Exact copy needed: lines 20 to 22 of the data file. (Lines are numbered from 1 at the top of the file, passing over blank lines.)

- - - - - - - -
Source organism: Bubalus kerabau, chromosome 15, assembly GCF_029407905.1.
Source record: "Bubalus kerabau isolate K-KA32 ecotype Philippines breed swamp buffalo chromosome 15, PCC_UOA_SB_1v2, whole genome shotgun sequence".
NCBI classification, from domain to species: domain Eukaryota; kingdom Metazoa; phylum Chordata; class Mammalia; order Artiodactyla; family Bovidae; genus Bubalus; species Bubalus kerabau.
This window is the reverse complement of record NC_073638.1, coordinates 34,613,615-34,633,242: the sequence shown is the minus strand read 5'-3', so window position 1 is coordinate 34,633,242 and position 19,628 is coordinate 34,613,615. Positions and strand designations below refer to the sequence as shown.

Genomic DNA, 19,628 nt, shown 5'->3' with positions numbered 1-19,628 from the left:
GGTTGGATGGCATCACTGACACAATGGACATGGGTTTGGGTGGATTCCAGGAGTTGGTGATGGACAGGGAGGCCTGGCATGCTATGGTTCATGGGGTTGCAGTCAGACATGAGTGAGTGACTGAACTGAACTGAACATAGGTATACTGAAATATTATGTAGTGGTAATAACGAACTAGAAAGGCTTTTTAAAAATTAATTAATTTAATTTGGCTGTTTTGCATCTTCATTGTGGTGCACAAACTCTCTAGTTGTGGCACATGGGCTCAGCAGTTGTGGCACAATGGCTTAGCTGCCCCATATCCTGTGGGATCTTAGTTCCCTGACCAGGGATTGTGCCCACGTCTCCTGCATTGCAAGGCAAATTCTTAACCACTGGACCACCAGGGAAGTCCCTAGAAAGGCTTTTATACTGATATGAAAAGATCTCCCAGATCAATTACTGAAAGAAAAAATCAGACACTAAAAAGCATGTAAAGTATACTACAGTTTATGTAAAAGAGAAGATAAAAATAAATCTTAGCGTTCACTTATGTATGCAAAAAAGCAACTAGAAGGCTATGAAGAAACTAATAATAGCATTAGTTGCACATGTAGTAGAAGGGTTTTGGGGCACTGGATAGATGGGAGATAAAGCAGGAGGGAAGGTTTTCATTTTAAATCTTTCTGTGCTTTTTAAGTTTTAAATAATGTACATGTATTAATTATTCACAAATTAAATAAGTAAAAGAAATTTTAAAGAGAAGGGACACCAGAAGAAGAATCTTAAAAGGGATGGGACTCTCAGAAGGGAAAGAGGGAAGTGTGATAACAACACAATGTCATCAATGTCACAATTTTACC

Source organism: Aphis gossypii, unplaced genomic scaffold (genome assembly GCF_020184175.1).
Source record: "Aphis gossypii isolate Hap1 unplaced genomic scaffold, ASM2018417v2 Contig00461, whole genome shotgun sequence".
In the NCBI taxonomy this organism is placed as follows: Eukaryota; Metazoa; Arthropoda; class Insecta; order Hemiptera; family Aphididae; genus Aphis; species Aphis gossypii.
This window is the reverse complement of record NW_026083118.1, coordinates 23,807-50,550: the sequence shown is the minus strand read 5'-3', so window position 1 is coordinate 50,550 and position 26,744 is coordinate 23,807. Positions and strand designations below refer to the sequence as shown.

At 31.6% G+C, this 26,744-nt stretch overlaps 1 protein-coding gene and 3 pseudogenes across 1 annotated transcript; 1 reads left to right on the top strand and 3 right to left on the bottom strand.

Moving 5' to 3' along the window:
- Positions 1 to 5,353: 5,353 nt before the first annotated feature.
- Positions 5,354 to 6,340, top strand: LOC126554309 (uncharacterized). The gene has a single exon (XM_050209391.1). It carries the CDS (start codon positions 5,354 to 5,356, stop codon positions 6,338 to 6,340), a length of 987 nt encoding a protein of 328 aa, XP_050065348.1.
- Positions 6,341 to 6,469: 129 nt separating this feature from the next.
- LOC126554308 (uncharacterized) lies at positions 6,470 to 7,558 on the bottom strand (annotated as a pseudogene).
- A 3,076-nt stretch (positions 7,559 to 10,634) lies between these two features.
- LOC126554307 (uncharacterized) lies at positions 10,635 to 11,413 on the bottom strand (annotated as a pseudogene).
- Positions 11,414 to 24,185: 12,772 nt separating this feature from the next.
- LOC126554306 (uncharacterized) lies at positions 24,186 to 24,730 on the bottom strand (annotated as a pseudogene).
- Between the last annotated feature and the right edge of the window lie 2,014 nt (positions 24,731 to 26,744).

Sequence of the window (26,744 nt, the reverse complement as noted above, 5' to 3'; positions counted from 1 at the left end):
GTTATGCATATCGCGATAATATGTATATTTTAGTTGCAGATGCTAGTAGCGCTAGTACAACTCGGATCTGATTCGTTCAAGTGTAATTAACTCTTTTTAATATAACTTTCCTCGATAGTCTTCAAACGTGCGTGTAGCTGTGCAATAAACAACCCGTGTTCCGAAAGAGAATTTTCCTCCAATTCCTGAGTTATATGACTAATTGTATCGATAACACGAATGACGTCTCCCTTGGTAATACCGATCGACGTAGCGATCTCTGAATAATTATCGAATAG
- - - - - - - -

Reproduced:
- LOC126554306 (uncharacterized) lies at positions 24,186 to 24,730 on the bottom strand (annotated as a pseudogene).
- Between the last annotated feature and the right edge of the window lie 2,014 nt (positions 24,731 to 26,744).

Sequence of the window (26,744 nt, the reverse complement as noted above, 5' to 3'; positions counted from 1 at the left end):